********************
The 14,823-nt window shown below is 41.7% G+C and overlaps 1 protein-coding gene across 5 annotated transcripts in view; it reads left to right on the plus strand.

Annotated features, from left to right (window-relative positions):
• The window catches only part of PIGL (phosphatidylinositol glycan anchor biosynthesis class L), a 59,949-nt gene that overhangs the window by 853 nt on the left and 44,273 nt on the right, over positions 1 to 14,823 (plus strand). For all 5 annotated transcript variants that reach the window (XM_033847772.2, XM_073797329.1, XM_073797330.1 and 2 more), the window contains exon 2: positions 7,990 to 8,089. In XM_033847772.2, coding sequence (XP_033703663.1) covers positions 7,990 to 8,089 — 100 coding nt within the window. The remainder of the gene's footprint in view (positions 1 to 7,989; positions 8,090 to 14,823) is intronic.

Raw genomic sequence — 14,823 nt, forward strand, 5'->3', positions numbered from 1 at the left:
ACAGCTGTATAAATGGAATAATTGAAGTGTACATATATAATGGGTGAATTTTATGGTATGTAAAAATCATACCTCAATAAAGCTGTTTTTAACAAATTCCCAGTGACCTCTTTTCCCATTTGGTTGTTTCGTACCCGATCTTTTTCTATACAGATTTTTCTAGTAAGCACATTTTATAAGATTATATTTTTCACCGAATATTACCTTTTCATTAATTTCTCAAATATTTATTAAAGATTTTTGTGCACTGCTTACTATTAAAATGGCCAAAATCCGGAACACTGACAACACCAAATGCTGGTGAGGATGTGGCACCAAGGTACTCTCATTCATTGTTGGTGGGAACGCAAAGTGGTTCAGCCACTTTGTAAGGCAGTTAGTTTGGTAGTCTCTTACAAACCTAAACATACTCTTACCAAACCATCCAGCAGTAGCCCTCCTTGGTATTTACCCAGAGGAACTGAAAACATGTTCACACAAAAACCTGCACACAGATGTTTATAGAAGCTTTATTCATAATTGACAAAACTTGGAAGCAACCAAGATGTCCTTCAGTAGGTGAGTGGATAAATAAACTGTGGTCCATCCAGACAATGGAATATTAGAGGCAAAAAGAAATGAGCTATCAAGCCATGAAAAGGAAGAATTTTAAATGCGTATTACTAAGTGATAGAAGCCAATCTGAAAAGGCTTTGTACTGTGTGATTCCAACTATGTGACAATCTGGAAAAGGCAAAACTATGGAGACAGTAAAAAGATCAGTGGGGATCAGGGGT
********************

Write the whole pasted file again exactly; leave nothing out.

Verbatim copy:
The 14,823-nt window shown below is 41.7% G+C and overlaps 1 protein-coding gene across 5 annotated transcripts in view; it reads left to right on the plus strand.

Annotated features, from left to right (window-relative positions):
• The window catches only part of PIGL (phosphatidylinositol glycan anchor biosynthesis class L), a 59,949-nt gene that overhangs the window by 853 nt on the left and 44,273 nt on the right, over positions 1 to 14,823 (plus strand). For all 5 annotated transcript variants that reach the window (XM_033847772.2, XM_073797329.1, XM_073797330.1 and 2 more), the window contains exon 2: positions 7,990 to 8,089. In XM_033847772.2, coding sequence (XP_033703663.1) covers positions 7,990 to 8,089 — 100 coding nt within the window. The remainder of the gene's footprint in view (positions 1 to 7,989; positions 8,090 to 14,823) is intronic.

Raw genomic sequence — 14,823 nt, forward strand, 5'->3', positions numbered from 1 at the left:
ACAGCTGTATAAATGGAATAATTGAAGTGTACATATATAATGGGTGAATTTTATGGTATGTAAAAATCATACCTCAATAAAGCTGTTTTTAACAAATTCCCAGTGACCTCTTTTCCCATTTGGTTGTTTCGTACCCGATCTTTTTCTATACAGATTTTTCTAGTAAGCACATTTTATAAGATTATATTTTTCACCGAATATTACCTTTTCATTAATTTCTCAAATATTTATTAAAGATTTTTGTGCACTGCTTACTATTAAAATGGCCAAAATCCGGAACACTGACAACACCAAATGCTGGTGAGGATGTGGCACCAAGGTACTCTCATTCATTGTTGGTGGGAACGCAAAGTGGTTCAGCCACTTTGTAAGGCAGTTAGTTTGGTAGTCTCTTACAAACCTAAACATACTCTTACCAAACCATCCAGCAGTAGCCCTCCTTGGTATTTACCCAGAGGAACTGAAAACATGTTCACACAAAAACCTGCACACAGATGTTTATAGAAGCTTTATTCATAATTGACAAAACTTGGAAGCAACCAAGATGTCCTTCAGTAGGTGAGTGGATAAATAAACTGTGGTCCATCCAGACAATGGAATATTAGAGGCAAAAAGAAATGAGCTATCAAGCCATGAAAAGGAAGAATTTTAAATGCGTATTACTAAGTGATAGAAGCCAATCTGAAAAGGCTTTGTACTGTGTGATTCCAACTATGTGACAATCTGGAAAAGGCAAAACTATGGAGACAGTAAAAAGATCAGTGGGGATCAGGGGT